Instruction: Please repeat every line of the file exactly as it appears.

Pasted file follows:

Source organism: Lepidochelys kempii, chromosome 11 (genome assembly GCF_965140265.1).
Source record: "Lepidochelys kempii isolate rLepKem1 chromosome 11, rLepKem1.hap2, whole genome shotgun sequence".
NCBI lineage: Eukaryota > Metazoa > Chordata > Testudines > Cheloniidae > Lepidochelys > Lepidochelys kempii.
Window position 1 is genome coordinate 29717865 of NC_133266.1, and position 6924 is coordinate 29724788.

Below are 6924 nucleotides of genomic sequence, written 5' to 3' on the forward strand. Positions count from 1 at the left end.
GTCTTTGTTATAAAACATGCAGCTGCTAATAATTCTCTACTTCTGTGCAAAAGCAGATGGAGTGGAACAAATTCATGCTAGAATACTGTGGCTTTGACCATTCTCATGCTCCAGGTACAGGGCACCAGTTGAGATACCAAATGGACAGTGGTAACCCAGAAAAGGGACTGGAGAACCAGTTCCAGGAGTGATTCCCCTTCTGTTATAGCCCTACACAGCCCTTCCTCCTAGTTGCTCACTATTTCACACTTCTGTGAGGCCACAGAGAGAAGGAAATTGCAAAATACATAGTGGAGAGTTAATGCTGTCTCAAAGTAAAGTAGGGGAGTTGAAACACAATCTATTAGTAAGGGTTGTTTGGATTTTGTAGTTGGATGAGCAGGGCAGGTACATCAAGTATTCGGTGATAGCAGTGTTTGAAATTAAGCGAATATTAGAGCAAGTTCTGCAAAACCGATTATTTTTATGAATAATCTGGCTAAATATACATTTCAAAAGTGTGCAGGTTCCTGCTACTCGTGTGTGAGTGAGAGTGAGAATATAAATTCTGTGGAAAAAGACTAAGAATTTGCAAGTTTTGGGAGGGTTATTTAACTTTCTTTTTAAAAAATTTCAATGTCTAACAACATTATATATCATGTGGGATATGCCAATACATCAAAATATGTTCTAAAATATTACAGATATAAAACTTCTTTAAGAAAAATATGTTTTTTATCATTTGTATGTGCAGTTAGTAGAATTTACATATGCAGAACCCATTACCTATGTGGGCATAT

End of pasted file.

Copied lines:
Source organism: Lepidochelys kempii, chromosome 11 (genome assembly GCF_965140265.1).
Source record: "Lepidochelys kempii isolate rLepKem1 chromosome 11, rLepKem1.hap2, whole genome shotgun sequence".
NCBI lineage: Eukaryota > Metazoa > Chordata > Testudines > Cheloniidae > Lepidochelys > Lepidochelys kempii.
Window position 1 is genome coordinate 29717865 of NC_133266.1, and position 6924 is coordinate 29724788.

Below are 6924 nucleotides of genomic sequence, written 5' to 3' on the forward strand. Positions count from 1 at the left end.
GTCTTTGTTATAAAACATGCAGCTGCTAATAATTCTCTACTTCTGTGCAAAAGCAGATGGAGTGGAACAAATTCATGCTAGAATACTGTGGCTTTGACCATTCTCATGCTCCAGGTACAGGGCACCAGTTGAGATACCAAATGGACAGTGGTAACCCAGAAAAGGGACTGGAGAACCAGTTCCAGGAGTGATTCCCCTTCTGTTATAGCCCTACACAGCCCTTCCTCCTAGTTGCTCACTATTTCACACTTCTGTGAGGCCACAGAGAGAAGGAAATTGCAAAATACATAGTGGAGAGTTAATGCTGTCTCAAAGTAAAGTAGGGGAGTTGAAACACAATCTATTAGTAAGGGTTGTTTGGATTTTGTAGTTGGATGAGCAGGGCAGGTACATCAAGTATTCGGTGATAGCAGTGTTTGAAATTAAGCGAATATTAGAGCAAGTTCTGCAAAACCGATTATTTTTATGAATAATCTGGCTAAATATACATTTCAAAAGTGTGCAGGTTCCTGCTACTCGTGTGTGAGTGAGAGTGAGAATATAAATTCTGTGGAAAAAGACTAAGAATTTGCAAGTTTTGGGAGGGTTATTTAACTTTCTTTTTAAAAAATTTCAATGTCTAACAACATTATATATCATGTGGGATATGCCAATACATCAAAATATGTTCTAAAATATTACAGATATAAAACTTCTTTAAGAAAAATATGTTTTTTATCATTTGTATGTGCAGTTAGTAGAATTTACATATGCAGAACCCATTACCTATGTGGGCATAT